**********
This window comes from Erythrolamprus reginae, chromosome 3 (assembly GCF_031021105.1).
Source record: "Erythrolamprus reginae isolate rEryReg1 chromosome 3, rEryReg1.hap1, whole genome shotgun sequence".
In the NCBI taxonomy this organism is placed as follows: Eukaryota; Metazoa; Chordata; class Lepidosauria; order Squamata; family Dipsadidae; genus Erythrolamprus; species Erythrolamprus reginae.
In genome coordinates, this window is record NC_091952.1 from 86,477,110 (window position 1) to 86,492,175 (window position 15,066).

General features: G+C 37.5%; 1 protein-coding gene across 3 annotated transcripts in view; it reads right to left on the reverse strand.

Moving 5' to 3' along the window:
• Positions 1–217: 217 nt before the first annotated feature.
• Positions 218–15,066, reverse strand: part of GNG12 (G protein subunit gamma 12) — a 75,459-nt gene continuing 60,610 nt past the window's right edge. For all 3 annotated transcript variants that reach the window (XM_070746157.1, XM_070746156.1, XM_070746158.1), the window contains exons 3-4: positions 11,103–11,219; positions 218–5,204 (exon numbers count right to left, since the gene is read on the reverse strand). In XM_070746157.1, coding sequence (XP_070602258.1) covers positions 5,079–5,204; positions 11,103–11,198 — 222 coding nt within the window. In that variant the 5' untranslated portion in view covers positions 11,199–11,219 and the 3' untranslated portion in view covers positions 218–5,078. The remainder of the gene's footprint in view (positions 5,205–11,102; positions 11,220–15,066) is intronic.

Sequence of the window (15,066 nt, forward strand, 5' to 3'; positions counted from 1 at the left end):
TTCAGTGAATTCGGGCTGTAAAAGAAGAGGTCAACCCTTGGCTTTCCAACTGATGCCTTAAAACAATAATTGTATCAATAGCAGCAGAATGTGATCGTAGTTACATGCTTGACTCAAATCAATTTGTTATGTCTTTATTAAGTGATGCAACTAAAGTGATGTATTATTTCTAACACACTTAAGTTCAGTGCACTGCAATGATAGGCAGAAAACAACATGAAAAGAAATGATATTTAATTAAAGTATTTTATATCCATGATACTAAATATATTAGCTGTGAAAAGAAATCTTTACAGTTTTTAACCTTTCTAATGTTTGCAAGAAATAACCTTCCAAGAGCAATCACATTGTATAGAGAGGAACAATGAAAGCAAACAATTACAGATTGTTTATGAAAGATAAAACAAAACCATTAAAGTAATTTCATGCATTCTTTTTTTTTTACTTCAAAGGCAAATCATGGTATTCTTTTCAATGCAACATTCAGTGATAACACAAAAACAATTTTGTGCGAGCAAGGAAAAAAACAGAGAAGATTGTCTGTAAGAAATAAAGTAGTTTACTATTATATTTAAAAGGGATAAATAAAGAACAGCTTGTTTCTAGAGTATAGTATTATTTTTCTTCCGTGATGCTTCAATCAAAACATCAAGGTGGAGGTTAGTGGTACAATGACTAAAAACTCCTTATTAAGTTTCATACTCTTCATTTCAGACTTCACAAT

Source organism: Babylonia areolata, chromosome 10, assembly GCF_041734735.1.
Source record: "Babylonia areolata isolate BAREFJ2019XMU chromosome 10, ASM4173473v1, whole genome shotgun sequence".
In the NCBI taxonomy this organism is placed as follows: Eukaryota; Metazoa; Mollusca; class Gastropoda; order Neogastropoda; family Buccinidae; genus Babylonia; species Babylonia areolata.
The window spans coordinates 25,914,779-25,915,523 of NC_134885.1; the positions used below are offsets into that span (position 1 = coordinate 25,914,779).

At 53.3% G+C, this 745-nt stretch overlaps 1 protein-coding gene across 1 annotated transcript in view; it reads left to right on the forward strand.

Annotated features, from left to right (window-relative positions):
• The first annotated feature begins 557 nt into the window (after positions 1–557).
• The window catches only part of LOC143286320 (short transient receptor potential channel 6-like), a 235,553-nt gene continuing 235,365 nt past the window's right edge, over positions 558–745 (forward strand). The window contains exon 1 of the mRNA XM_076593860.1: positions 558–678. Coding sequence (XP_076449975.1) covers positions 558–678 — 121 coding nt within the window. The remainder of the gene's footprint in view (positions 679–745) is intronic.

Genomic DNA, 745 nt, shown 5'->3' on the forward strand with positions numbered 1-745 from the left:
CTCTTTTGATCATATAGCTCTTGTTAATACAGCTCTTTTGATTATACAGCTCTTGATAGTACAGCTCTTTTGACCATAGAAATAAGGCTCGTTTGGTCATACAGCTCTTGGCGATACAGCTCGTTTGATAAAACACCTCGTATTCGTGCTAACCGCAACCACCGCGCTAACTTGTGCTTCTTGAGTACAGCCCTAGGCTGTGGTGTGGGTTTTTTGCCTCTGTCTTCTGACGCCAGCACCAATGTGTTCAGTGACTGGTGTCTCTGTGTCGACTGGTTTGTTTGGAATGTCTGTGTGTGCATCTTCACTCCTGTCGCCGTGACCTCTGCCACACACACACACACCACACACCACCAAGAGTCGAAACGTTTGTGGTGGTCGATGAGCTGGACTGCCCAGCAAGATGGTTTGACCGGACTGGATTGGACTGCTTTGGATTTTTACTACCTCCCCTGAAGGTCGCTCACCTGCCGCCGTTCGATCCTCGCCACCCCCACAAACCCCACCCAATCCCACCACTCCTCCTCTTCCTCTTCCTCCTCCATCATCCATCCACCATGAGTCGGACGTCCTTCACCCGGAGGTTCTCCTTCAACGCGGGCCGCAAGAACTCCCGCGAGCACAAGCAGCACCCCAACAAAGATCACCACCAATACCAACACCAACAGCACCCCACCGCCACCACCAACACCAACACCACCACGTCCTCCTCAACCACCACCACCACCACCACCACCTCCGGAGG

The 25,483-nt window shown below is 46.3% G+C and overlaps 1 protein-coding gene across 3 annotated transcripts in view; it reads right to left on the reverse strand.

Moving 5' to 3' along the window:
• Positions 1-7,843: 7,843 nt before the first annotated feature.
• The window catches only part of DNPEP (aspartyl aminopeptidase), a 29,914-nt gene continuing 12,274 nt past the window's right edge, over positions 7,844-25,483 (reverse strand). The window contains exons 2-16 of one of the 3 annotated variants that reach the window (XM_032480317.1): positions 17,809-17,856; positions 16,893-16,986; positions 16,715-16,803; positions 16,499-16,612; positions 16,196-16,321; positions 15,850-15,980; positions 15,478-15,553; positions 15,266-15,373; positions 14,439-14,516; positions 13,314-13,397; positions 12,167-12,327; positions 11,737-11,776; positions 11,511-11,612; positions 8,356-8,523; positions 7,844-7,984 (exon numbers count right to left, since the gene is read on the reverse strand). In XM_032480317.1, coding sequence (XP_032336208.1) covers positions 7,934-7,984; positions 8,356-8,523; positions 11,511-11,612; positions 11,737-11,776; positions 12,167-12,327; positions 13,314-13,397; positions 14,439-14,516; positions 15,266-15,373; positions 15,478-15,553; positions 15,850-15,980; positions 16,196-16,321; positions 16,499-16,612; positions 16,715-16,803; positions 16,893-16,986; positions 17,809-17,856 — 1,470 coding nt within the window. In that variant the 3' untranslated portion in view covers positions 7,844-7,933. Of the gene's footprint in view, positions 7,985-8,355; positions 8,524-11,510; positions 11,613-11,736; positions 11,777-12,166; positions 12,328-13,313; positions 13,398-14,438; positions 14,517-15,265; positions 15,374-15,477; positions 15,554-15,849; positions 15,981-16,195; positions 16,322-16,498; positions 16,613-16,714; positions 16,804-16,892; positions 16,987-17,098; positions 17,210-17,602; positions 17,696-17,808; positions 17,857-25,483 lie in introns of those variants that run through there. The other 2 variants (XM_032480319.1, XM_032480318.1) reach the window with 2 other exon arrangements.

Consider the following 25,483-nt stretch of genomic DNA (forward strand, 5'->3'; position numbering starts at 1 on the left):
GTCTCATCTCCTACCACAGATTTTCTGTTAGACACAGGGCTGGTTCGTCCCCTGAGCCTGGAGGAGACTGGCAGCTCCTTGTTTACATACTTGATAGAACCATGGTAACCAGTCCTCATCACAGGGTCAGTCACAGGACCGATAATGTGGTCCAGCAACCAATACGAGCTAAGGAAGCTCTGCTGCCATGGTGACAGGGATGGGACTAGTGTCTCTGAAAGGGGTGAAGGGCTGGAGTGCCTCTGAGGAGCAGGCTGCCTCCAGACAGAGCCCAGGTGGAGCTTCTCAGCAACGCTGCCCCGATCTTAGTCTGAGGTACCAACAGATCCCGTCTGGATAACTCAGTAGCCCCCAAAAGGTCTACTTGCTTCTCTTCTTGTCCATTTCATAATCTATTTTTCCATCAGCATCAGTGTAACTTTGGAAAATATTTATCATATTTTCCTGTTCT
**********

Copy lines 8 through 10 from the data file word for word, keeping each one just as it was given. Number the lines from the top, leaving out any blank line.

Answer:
• Positions 218–15,066, reverse strand: part of GNG12 (G protein subunit gamma 12) — a 75,459-nt gene continuing 60,610 nt past the window's right edge. For all 3 annotated transcript variants that reach the window (XM_070746157.1, XM_070746156.1, XM_070746158.1), the window contains exons 3-4: positions 11,103–11,219; positions 218–5,204 (exon numbers count right to left, since the gene is read on the reverse strand). In XM_070746157.1, coding sequence (XP_070602258.1) covers positions 5,079–5,204; positions 11,103–11,198 — 222 coding nt within the window. In that variant the 5' untranslated portion in view covers positions 11,199–11,219 and the 3' untranslated portion in view covers positions 218–5,078. The remainder of the gene's footprint in view (positions 5,205–11,102; positions 11,220–15,066) is intronic.

Sequence of the window (15,066 nt, forward strand, 5' to 3'; positions counted from 1 at the left end):
TTCAGTGAATTCGGGCTGTAAAAGAAGAGGTCAACCCTTGGCTTTCCAACTGATGCCTTAAAACAATAATTGTATCAATAGCAGCAGAATGTGATCGTAGTTACATGCTTGACTCAAATCAATTTGTTATGTCTTTATTAAGTGATGCAACTAAAGTGATGTATTATTTCTAACACACTTAAGTTCAGTGCACTGCAATGATAGGCAGAAAACAACATGAAAAGAAATGATATTTAATTAAAGTATTTTATATCCATGATACTAAATATATTAGCTGTGAAAAGAAATCTTTACAGTTTTTAACCTTTCTAATGTTTGCAAGAAATAACCTTCCAAGAGCAATCACATTGTATAGAGAGGAACAATGAAAGCAAACAATTACAGATTGTTTATGAAAGATAAAACAAAACCATTAAAGTAATTTCATGCATTCTTTTTTTTTTACTTCAAAGGCAAATCATGGTATTCTTTTCAATGCAACATTCAGTGATAACACAAAAACAATTTTGTGCGAGCAAGGAAAAAAACAGAGAAGATTGTCTGTAAGAAATAAAGTAGTTTACTATTATATTTAAAAGGGATAAATAAAGAACAGCTTGTTTCTAGAGTATAGTATTATTTTTCTTCCGTGATGCTTCAATCAAAACATCAAGGTGGAGGTTAGTGGTACAATGACTAAAAACTCCTTATTAAGTTTCATACTCTTCATTTCAGACTTCACAAT